I heard one supporter describe this as the ‘best football Leeds have played for a decade’, which reminded me of Dave Hockaday’s forlorn boast that his Forest Green Rovers had played ‘The best football ever seen at that level’ on their way to two near-relegations and two 10th-place finishes in the conference. Leeds are becoming masters this season of something that isn’t really football – it’s a series of training drills – and while it might be alright when going away to a strong Norwich team and hoping for a point, at some stage this team needs to show more enterprise than that.

Home games are that stage. It shouldn’t be ignored that a point away to Norwich is actually a good result, especially against a background of doomy predictions of how many Bradley Johnson and Jonny Howson would score past us. But when you had to score from your only shot to get that point, it feels as much like luck as good management; and if you offer an Elland Road crowd one shot on target and a game played for a draw, they quite simply aren’t going to come and watch it. We thought, they’ll say, this Adryan Tavares bloke was going to score a hat-trick in every game. They’d be wrong to expect so much; but they’d be right to expect to be watching him try.

The international break gave Darko Milanic time to ponder, but two away games in quick succession perhaps haven’t given him the chance to put whatever attacking thoughts he has in to action – if he has any. His indecision about whether to play Cook or Tavares at Rotherham didn’t inspire much confidence that he knows his own mind, let alone his team; while the only area of the pitch where he seems willing to have firm ideas is at full-back.

Questions about his control over the team won’t have been helped by his post-match reaction to the Bellusci allegations. Not commenting, pending the investigation and a conversation with the player on the way home, was the right thing to do in the immediate circumstances; but Darko seems to have a habit of going on talking longer than is necessary.

“After the game I’m not used to going to the changing room. I now have five hours on the bus to talk with him. I haven’t talked with the player,” said Milanic, which was fine. “For me it’s difficult to comment on something I didn’t hear and something that is new for me. It is better if other people in the club comment on this,” he added, which made it sound as if he was desperately searching the room for Cellino, for Salerno, for anybody with actual authority to come and deal with a situation much more serious than a miffed Stephen Warnock.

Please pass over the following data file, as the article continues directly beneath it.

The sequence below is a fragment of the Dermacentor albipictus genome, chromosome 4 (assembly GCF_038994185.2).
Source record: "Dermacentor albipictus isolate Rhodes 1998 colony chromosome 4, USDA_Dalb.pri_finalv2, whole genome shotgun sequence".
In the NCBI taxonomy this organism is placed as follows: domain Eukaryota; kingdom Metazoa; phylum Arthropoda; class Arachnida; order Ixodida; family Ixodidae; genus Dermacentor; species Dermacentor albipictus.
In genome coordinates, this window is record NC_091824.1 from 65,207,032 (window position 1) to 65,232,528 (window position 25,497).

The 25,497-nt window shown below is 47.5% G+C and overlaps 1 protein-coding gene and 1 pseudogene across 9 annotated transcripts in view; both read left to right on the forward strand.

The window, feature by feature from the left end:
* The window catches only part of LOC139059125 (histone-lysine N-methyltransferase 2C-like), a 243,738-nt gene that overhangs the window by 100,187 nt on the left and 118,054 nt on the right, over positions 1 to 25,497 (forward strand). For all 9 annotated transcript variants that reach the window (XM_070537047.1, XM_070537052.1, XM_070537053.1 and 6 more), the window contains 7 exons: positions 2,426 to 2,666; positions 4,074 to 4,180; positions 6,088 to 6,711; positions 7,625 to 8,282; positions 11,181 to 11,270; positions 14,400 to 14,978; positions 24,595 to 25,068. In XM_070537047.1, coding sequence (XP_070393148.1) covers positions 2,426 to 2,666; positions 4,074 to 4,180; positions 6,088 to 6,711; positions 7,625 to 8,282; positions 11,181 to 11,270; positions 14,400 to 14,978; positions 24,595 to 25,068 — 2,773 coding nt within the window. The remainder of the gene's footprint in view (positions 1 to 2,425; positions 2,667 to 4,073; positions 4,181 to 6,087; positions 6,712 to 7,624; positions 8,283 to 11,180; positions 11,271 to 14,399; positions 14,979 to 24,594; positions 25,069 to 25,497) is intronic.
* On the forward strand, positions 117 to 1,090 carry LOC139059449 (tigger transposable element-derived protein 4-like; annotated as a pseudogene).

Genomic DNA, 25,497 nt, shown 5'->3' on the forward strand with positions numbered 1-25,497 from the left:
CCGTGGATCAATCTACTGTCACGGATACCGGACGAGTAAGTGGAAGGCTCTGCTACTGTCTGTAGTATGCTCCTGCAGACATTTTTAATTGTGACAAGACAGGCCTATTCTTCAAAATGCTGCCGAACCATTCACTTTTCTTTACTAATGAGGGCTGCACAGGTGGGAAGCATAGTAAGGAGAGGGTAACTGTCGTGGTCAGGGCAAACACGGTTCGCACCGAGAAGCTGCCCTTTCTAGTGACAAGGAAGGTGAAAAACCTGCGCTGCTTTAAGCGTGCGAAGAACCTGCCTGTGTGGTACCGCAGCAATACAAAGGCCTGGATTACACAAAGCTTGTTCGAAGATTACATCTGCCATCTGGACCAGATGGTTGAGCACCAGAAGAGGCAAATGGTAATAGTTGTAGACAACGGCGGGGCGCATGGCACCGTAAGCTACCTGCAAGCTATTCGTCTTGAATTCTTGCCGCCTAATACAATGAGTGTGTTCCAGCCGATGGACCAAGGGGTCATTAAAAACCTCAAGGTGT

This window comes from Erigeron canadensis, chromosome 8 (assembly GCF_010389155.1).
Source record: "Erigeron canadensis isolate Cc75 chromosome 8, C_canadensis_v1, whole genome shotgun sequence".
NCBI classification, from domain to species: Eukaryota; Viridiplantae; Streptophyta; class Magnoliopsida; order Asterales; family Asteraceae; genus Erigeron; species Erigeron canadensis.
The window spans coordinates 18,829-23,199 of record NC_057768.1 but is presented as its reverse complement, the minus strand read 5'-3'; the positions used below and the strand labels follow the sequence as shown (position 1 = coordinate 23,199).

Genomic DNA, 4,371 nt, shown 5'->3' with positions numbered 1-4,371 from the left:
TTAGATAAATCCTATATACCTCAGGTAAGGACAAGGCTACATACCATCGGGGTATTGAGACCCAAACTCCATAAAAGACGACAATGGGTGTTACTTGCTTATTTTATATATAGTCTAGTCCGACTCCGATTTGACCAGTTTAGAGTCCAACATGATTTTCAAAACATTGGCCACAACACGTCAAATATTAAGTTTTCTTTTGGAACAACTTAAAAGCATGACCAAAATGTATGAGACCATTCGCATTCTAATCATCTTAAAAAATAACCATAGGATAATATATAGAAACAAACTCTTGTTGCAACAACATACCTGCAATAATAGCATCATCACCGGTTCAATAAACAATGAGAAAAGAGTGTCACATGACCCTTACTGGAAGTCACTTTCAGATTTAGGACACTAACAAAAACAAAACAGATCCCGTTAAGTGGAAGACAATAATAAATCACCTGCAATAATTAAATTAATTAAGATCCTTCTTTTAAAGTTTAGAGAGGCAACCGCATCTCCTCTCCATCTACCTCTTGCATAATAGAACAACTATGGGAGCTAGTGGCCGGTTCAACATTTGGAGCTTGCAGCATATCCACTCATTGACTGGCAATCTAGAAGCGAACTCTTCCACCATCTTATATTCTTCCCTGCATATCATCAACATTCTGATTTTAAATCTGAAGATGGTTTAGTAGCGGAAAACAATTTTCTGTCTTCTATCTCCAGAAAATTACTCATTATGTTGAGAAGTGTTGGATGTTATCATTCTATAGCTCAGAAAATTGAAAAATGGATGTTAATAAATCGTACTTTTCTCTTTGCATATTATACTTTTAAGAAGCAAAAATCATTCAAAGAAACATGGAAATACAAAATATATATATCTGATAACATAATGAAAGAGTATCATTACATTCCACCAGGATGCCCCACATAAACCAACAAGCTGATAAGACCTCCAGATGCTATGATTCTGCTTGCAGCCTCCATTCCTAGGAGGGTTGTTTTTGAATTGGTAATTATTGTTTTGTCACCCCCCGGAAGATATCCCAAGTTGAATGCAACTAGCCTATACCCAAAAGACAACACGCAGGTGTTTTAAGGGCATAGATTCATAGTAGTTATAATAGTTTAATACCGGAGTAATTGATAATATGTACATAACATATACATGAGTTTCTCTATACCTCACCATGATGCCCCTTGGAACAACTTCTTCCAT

Who actually are the people at the club who can comment on this is an interesting question. Graham Bean was nominally running things until he was sacked, and his knowledge of Football League and FA rulebooks and procedures might have been valuable at a moment like this; a competent and well qualified CEO, whoever they might be, would be good to have around right now. But Cellino has pared those structures right back, putting himself never more than a step away from the controls of any part of the club – except when, like this week, he is apparently in Italy fighting more tax charges.

What knowledge or understanding Cellino could bring to the allegations around Bellusci isn’t clear, and besides, Cellino tends to only turn up for the good times; he usually has people like Hockaday around to take the fall when things go wrong, and might be regretting not sooner hiring a fall-guy to replace Bean. Milanic, just arrived from Austria and still struggling to understand how ham can be rothered and what that means when playing Cook or Tavares, doesn’t seem to feel qualified to speak about the situation, let alone handle it himself. Which makes you wonder why he is actually here, but then that’s another matter.

While we wait for the truth to come out about what happened between Jerome and Bellusci, and while we wait for repercussions and for someone to deal with them, there is something Darko Milanic could be getting on with: giving us some exciting football to talk about on Saturday, to distract us from everything else.